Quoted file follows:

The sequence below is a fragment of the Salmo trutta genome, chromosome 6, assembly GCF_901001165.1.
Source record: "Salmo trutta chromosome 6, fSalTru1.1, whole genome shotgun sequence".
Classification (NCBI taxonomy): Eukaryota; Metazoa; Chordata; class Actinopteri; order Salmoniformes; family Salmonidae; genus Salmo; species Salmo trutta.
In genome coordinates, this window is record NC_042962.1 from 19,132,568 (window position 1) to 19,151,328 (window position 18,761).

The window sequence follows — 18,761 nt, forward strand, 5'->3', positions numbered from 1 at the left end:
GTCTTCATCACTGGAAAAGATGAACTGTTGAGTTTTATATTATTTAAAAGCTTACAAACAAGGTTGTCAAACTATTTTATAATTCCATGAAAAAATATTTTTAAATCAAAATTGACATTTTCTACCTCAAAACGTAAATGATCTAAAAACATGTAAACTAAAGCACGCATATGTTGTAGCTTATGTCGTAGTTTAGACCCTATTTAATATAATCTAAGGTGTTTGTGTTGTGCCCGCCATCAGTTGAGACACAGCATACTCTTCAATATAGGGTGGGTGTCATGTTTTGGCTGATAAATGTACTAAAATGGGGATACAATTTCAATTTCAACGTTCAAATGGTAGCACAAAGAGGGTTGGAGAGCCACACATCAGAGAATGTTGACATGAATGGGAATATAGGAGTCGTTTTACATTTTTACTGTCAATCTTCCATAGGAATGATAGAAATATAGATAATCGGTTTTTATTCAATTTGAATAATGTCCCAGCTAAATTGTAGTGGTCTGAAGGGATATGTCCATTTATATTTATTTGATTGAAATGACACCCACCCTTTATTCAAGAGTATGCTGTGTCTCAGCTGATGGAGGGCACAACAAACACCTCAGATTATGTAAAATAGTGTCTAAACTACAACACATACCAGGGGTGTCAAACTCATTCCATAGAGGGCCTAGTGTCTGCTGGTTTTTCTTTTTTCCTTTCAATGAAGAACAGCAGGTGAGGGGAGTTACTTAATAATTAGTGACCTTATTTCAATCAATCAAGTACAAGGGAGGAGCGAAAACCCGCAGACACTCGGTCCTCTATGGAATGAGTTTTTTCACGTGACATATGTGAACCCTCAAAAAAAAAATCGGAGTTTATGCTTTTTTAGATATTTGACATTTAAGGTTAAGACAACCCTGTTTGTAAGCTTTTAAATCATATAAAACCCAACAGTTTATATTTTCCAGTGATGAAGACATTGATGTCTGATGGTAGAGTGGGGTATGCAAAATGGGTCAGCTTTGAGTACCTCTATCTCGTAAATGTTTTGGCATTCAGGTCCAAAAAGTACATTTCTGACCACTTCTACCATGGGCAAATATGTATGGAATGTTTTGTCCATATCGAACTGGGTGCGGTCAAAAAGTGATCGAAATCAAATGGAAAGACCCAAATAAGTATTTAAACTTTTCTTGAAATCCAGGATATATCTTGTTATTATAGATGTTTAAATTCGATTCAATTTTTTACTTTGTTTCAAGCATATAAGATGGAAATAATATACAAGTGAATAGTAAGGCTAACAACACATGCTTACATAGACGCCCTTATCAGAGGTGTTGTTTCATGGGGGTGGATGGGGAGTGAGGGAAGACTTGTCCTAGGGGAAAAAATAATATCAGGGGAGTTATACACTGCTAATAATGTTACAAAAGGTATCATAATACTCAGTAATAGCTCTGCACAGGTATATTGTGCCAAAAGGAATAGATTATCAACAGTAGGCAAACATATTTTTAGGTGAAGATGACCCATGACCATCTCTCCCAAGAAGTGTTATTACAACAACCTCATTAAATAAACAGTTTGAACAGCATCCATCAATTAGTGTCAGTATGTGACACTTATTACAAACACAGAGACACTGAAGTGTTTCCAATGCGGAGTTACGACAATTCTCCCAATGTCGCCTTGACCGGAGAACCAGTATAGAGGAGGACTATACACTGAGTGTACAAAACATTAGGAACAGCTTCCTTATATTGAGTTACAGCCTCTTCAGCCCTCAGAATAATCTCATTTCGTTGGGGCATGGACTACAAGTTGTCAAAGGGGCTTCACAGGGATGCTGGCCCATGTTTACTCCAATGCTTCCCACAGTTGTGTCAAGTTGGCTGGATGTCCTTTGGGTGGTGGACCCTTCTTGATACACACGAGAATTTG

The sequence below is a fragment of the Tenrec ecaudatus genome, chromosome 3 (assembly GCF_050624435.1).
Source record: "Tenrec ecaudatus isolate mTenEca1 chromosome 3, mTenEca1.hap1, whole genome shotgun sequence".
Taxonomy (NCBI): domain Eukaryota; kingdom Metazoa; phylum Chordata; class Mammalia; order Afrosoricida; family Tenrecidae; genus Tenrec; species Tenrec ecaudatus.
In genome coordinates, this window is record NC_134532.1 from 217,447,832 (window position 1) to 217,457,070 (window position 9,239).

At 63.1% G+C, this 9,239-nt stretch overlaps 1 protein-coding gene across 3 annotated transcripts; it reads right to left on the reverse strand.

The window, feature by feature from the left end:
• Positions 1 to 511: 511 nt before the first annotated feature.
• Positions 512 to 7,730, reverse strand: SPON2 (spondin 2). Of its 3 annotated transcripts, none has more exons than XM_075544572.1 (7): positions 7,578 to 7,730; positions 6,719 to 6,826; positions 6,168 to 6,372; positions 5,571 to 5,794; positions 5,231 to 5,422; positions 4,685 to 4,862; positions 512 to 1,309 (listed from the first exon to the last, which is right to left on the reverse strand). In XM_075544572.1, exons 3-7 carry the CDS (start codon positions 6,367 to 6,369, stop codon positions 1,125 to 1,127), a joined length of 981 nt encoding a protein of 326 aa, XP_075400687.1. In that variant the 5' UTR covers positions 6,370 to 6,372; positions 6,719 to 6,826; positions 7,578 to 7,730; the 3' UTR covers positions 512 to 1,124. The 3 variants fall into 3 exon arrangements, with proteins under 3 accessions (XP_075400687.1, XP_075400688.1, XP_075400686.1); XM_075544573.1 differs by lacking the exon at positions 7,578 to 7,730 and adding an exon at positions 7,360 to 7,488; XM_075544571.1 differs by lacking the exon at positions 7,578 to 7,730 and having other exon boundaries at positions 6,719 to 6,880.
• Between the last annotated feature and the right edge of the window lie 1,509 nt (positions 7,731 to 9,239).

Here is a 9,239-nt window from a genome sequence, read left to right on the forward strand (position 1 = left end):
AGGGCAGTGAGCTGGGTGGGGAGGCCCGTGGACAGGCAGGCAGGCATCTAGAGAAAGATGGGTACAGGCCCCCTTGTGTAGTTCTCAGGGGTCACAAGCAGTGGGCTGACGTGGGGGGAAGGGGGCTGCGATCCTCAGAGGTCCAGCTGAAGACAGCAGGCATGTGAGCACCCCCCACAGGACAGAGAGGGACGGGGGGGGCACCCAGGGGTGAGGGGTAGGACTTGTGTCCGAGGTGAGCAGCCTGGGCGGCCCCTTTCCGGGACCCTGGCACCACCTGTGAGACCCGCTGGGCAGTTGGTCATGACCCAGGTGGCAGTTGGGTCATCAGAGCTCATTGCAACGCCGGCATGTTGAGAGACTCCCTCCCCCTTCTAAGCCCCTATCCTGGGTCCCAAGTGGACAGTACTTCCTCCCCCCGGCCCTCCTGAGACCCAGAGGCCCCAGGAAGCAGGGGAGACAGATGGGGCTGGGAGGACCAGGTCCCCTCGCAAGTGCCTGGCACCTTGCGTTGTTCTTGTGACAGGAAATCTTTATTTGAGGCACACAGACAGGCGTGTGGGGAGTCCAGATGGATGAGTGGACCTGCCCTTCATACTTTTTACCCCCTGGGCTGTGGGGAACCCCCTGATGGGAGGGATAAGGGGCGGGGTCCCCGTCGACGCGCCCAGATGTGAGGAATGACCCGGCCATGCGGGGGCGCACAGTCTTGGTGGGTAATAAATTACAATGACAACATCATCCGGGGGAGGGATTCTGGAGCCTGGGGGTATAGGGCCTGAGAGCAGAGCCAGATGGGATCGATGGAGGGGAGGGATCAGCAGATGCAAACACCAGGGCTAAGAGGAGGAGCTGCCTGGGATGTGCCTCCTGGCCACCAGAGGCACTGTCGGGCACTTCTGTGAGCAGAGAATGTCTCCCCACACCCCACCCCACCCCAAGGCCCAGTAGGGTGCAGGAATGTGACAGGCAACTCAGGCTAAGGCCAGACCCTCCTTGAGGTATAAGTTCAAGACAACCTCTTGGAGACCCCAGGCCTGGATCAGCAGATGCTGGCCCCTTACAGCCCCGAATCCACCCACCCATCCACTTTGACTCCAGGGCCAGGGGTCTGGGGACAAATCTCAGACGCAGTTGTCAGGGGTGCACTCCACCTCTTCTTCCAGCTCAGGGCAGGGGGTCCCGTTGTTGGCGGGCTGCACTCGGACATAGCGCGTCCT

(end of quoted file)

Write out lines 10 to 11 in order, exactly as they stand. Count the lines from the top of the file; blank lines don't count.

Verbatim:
In genome coordinates, this window is record NC_134532.1 from 217,447,832 (window position 1) to 217,457,070 (window position 9,239).

At 63.1% G+C, this 9,239-nt stretch overlaps 1 protein-coding gene across 3 annotated transcripts; it reads right to left on the reverse strand.